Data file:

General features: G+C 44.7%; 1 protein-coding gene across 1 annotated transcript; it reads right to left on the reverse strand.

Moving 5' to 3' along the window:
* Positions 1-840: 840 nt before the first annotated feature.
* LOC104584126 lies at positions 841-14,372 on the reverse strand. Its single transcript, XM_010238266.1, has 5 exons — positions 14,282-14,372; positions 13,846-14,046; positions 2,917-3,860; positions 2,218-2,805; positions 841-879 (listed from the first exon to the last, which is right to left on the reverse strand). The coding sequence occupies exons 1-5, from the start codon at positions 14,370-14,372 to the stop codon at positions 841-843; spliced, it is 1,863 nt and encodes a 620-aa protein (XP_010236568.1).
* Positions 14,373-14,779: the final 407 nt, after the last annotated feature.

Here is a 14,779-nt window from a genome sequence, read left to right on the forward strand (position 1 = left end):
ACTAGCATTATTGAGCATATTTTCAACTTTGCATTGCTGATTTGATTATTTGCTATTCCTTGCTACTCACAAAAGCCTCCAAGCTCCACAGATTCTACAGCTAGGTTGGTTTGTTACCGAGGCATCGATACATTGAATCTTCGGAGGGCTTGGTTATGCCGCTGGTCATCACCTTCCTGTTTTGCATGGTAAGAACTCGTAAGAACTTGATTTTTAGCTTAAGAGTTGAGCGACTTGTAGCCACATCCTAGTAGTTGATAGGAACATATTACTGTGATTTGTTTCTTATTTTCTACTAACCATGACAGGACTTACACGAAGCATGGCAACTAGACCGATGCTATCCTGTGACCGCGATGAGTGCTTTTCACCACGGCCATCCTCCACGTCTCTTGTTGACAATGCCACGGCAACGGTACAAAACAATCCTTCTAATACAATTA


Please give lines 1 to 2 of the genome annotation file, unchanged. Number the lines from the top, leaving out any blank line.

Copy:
General features: G+C 44.7%; 1 protein-coding gene across 1 annotated transcript; it reads right to left on the reverse strand.

Moving 5' to 3' along the window: